Now that Japan has conveniently circumvented its pesky little pacifist constitution, Japan has begun flexing its military muscle in the region. First by announcing the opening a military base with radar equipment on the island of Yonaguni, and now three Japanese naval assets paying a port call to the Philippines. Earlier this year in January, 2016 the emperor of Japan visited the Philippines to initiate closer military ties between Japan and the Philippines. This is only the beginning as Japan continues with its increasing responsibility to protect the homeland falling more and more on its own shoulders.
Source: Japan Times
The Maritime Self-Defense Force training submarine Oyashio, escorted by the destroyer Ariake (background), one of two vessels that accompanied the sub, arrives at Subic Bay in the Philippines on Sunday. | AFP-JIJI
Japanese submarine, destroyers arrive in Philippines for port call near disputed South China Sea waters
by Jesse Johnson
April 3, 2016
A Maritime Self-Defense Force flotilla of three ships arrived in the Philippines early Sunday on a goodwill visit — the first to include a Japanese submarine in 15 years — amid China’s growing assertiveness in the region.
The training submarine Oyashio, accompanied by the destroyers Ariake and Setogiri, made a port call at Subic Bay, home of a former U.S. naval base, ahead of planned open sea drills. Some 500 Japanese personnel, including 55 officer candidates, are taking part in the confidence-building exercise.
Philippine Navy public affairs officer Capt. Lued Lincuna said the three MSDF vessels would be staying in Subic Bay until Wednesday.
The two destroyers are then scheduled to continue on to Vietnam’s Cam Ranh Bay for a similar visit. The trip to Cam Ranh Bay will take the two vessels through the South China Sea, where the Philippines, Vietnam and three other nations are involved in simmering territorial disputes with China.
The visit to the Philippines comes ahead of a much-anticipated arbitration case concerning the legality of China’s “nine-dash line” claim over the South China Sea. Manila expects the court to hand down a ruling before May.
But despite the growing ties between Tokyo and Manila, Lincuna said the visit was “not directed at any other countries.”
“It has nothing to do with China,” Lincuna said.
Beijing lays claim to most of the South China Sea, through which $5 billion in global trade passes each year. It has recently constructed artificial islands in the waters — some home to military-grade airfields, radar systems and weapons — riling neighboring claimants.
For its part, the United States has conducted what it calls “freedom of navigation” exercises in recent months, sailing ships near disputed islands to underscore the right to freely navigate the seas. Reuters cited an unidentified U.S. official Saturday as saying that a third such exercise was set for early this month.
While not a claimant in the South China Sea, Tokyo has been embroiled in a fight with Beijing over the Japanese-administered Senkaku Islands, which China calls Diaoyu, in the East China Sea.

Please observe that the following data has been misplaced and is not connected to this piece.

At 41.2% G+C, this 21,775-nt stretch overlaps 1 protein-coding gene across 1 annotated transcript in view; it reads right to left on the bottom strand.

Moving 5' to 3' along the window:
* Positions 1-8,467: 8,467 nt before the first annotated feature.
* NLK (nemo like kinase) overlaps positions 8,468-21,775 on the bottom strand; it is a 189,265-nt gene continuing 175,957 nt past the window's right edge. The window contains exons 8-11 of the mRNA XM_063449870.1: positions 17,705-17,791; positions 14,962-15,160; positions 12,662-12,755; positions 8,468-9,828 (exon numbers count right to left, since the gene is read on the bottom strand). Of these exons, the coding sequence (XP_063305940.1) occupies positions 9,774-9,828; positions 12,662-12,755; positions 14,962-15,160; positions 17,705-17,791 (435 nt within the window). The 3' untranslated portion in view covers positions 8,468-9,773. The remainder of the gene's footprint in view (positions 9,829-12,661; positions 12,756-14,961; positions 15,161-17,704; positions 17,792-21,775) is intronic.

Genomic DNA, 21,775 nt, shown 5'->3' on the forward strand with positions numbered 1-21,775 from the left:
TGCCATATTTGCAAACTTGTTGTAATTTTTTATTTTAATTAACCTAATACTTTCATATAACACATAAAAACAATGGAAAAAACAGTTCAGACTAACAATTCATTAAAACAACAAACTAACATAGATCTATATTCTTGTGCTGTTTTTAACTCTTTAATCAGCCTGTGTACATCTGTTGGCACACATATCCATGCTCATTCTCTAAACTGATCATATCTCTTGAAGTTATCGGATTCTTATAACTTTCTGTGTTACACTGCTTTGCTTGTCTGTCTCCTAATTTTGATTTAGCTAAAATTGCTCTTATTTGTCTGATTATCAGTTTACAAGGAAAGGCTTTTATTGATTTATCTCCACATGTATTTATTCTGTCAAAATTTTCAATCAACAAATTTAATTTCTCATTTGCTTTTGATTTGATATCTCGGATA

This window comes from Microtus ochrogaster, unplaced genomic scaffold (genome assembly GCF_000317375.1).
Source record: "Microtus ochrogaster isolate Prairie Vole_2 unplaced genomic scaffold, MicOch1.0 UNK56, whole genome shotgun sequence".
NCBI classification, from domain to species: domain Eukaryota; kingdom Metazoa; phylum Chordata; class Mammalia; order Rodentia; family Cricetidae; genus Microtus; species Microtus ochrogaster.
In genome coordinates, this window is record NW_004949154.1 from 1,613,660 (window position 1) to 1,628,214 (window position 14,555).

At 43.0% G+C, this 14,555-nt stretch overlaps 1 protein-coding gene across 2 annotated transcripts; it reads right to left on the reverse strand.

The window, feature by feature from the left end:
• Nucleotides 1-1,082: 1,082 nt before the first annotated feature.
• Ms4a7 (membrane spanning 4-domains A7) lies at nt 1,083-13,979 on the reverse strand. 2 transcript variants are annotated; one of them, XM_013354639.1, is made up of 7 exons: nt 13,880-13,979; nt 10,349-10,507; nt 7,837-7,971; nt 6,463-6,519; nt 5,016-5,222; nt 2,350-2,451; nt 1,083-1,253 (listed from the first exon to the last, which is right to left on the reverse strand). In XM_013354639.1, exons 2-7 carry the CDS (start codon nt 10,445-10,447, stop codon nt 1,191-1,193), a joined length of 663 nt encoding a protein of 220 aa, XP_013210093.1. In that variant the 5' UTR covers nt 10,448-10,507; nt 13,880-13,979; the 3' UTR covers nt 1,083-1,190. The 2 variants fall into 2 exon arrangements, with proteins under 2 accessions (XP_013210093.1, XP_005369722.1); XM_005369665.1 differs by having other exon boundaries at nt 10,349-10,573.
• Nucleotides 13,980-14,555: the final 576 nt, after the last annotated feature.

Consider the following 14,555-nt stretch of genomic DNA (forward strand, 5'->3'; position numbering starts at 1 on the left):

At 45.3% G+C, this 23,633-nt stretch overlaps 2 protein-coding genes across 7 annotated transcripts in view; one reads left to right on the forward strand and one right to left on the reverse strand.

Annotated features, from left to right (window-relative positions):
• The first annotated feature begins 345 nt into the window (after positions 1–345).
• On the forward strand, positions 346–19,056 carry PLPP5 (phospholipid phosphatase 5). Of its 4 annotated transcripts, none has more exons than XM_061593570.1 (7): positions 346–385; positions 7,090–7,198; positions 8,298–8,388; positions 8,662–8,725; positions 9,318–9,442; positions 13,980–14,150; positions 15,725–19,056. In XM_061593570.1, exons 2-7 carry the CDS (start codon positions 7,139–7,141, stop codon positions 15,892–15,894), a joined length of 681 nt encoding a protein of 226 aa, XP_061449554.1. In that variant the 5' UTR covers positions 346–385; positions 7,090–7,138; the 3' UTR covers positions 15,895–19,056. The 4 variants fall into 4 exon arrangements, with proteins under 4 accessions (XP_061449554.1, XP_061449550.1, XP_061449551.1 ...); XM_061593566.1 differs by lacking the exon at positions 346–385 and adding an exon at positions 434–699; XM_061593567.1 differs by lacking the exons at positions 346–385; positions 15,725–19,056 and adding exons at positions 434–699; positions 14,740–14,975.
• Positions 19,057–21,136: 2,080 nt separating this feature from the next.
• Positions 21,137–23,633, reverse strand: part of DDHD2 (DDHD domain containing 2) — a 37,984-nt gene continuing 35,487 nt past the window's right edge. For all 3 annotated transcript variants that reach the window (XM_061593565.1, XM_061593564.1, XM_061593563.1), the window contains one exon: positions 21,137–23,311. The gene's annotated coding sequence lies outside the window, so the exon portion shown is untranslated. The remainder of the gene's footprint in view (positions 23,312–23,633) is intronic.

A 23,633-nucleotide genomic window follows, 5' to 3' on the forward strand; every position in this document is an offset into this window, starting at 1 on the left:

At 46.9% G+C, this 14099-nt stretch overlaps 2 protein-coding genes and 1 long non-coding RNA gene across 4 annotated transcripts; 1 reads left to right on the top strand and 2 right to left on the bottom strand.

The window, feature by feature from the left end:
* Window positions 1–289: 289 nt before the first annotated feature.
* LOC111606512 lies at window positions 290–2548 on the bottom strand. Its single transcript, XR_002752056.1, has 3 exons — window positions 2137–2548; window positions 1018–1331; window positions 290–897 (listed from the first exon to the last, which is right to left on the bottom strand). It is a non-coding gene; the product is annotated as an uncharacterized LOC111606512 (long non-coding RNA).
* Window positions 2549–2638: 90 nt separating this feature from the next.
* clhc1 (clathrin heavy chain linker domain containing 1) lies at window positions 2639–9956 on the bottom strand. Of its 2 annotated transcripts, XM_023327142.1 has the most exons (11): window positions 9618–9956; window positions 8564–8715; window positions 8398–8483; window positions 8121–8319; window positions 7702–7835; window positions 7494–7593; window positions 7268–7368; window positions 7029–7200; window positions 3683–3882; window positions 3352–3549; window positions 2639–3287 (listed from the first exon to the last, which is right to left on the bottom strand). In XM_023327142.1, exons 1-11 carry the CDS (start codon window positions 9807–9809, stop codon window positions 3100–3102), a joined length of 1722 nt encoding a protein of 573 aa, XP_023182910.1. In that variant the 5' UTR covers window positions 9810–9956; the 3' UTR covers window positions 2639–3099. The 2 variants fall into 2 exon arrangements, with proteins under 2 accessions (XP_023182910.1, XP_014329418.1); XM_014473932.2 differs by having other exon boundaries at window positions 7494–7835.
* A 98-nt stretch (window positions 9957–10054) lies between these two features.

The Japanese decision to send the three vessels to the Philippines, one of the most vocal critics of China’s massive land-reclamation projects in the region, has drawn fire from Beijing. Top Chinese officials have slammed Japan’s push to shore up smaller regional claimants to the waters, with Foreign Ministry spokesman Hong Lei saying last month that Beijing was keeping a watchful eye on Tokyo’s moves in the area.
“Japan once illegally occupied China’s islands in the South China Sea during WWII,” Hong said. “We are on high alert against Japan’s attempt to return to the South China Sea through military means.”
The visit to Vietnam is also likely to spur an angry reaction from China.
The arrival of the Japanese vessels coincides with the Balikatan joint exercises between the U.S. and Philippine militaries, which are set to kick off Monday. MSDF personnel will also be in attendance as observers.
Amy Searight, U.S. deputy assistant secretary of defense for South and Southeast Asia, said last week that Japan is in talks with the Philippines about participating in the joint drills on a regular basis.
“Japan is talking to the Philippines about a status of forces agreement, so that Japan can regularly participate in those kinds of exercises,” Searight told a think tank event in Washington, according to Kyodo News.
The envisioned agreement would govern the operations of the Self-Defense Forces in the Philippines.
“Japan is participating (in the Balikatan drill) as an observer. Japan very much wants to participate more,” she said.
Tokyo has ramped up its cooperation with both Manila and Hanoi, leasing patrol aircraft to the Philippines and building stronger defense ties with Vietnam.
Defense Minister Gen Nakatani plans to visit Manila on April 23 and 24 for talks on further deepening security ties, including the possible expansion of joint exercises between the MSDF and the Philippine Navy, reports have said. In late February, Tokyo and Manila signed a defense equipment transfer agreement. This made the Philippines the first Southeast Asian country to have such an agreement with Japan. The agreement promotes the joint production and development of defense equipment and technology, and establishes a legal framework to do so.
According to media reports, the first transfer under the new agreement may be at least five retired MSDF TC-90 aircraft the Japanese government plans to lease to the Philippine Navy. The aircraft could be used for visual monitoring over the Spratly Islands. Discussions on such a lease may take place during Nakatani’s visit slated for later this month.